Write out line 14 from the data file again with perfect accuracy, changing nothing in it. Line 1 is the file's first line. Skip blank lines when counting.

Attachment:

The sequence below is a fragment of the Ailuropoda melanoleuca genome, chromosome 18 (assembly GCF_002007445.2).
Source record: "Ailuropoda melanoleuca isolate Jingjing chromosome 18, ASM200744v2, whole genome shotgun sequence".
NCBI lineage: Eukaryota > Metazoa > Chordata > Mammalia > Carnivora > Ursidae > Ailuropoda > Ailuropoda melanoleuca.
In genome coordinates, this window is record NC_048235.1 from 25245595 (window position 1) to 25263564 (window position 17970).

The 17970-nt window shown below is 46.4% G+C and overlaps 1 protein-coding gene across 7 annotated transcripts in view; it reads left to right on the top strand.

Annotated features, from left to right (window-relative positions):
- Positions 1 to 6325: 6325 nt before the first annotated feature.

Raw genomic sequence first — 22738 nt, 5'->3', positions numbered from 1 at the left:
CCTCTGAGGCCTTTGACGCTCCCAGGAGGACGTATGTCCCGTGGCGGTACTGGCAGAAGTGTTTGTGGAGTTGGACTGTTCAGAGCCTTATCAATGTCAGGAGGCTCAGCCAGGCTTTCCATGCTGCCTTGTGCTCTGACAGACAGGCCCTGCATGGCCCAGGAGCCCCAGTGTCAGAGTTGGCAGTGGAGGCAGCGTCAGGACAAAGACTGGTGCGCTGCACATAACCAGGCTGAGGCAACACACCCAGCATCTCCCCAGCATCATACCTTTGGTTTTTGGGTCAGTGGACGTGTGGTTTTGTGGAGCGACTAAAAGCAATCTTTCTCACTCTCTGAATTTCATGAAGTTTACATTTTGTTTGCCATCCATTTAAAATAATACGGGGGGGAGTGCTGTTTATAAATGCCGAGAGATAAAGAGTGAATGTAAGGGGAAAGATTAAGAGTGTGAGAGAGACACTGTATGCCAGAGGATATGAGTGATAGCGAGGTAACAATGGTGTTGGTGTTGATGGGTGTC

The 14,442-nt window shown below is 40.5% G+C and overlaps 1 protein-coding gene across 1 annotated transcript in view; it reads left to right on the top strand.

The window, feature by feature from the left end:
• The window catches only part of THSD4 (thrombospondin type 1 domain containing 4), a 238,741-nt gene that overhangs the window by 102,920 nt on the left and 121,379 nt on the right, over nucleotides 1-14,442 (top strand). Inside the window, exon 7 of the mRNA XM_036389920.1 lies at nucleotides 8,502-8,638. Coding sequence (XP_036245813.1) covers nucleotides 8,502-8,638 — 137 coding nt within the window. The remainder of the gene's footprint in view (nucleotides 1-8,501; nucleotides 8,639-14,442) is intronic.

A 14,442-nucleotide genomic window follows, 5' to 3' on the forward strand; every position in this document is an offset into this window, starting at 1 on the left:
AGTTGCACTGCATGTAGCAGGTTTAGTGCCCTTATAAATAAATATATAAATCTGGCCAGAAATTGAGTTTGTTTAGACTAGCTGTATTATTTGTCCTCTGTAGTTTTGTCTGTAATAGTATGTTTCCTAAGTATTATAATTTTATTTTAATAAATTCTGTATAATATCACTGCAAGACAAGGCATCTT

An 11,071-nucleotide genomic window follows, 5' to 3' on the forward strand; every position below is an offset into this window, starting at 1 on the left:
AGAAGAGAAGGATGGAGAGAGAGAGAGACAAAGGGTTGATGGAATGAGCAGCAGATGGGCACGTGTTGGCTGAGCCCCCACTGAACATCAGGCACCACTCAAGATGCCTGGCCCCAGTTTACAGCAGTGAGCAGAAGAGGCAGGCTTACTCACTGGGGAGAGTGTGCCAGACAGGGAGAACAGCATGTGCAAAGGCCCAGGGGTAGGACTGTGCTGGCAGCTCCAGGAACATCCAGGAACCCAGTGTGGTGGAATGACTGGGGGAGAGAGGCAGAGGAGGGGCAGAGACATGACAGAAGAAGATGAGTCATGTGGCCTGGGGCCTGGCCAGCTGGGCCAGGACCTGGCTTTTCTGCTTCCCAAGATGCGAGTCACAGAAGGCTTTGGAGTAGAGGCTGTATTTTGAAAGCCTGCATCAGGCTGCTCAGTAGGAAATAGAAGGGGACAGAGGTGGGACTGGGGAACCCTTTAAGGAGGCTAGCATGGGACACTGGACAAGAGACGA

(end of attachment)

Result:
AGTTGCACTGCATGTAGCAGGTTTAGTGCCCTTATAAATAAATATATAAATCTGGCCAGAAATTGAGTTTGTTTAGACTAGCTGTATTATTTGTCCTCTGTAGTTTTGTCTGTAATAGTATGTTTCCTAAGTATTATAATTTTATTTTAATAAATTCTGTATAATATCACTGCAAGACAAGGCATCTT